As for me, I am better. I have read prodigiously. I have overworked, but now I am almost on my feet again. The mass of gloom that I have in the depths of my heart is a little larger, that is all. But, in a little while, I hope that it will not be noticed. I spend my days in the library of the Institute. The Arsenal library lends me books that I read in the evening, and I begin again the next day. I shall return home to Croisset the first of May. But I shall see you before then. Everything will get right again with the sun.
The lovely lady in question made to me, for you, the most proper excuses, asserting to me that “she never had any intention of insulting genius.”
Certainly, I shall be glad to meet M. Favre; since he is a friend of yours I shall like him.
It is not staying in Paris that wears me out, but the series of misfortunes that I have had during the last eight months! I am not working too much, for what would become of me without work? However, it is very hard for me to be reasonable. I am overwhelmed by a black melancholy, which returns a propos of everything and nothing, many times a day. Then, it passes and it begins again. Perhaps it is because it is too long since I have written anything. Nervous reservoirs are exhausted. As soon as I am at Croisset, I shall begin the article about my poor Bouilhet, a painful and sad task which I am in a hurry to finish, so as to set to work at Saint-Antoine. As that is an extravagant subject, I hope it will divert me.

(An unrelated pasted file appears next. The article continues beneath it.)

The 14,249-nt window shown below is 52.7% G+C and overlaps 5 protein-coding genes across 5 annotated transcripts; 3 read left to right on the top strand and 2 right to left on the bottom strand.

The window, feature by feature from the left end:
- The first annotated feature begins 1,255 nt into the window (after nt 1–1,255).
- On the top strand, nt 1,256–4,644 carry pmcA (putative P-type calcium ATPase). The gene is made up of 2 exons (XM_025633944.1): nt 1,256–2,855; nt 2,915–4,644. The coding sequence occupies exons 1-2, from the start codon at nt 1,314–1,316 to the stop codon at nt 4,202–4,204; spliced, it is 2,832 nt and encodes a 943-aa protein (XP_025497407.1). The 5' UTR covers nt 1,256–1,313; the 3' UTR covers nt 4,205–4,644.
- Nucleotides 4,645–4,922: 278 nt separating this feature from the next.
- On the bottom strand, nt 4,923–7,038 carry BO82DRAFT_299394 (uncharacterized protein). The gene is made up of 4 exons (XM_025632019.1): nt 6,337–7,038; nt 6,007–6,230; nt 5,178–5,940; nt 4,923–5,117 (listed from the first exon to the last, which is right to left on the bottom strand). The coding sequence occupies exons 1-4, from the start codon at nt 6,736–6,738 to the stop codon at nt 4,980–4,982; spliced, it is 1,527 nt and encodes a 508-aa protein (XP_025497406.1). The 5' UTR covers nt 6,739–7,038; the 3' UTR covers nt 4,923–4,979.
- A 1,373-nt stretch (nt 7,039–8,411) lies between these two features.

I have seen your physician, M. Favre, who seemed to me very strange and a little mad, between ourselves. He ought to like me for I let him talk all the time. There are high lights in his talk, things which sparkle for a moment, then one sees not a ray.
M. X.——sent me news of you on Saturday: so now I know that everything is going well with you, and that you have no more uneasiness, dear master. But you, personally, how are you? The two weeks are almost up, and I do not see you coming.
My mood continues not to be sportive. I am still given up to abominable readings, but it is time that I stopped for I am beginning to be disgusted with my subject.
Are you reading Taine’s powerful book? I have gobbled it down, the first volume with infinite pleasure. In fifty years perhaps that will be the philosophy that will be taught in the colleges.
And the preface to the Idees de M. Aubray?
How I long to see you and to jabber with you!
What ought I to say to Levy so that he will take the first steps? Tell me again how things are, for my memory is poor. You had sold him one volume for ten thousand;—there are two, he himself told me that that would be twenty thousand. What has he paid you up to now? What words did you exchange at the time of this payment?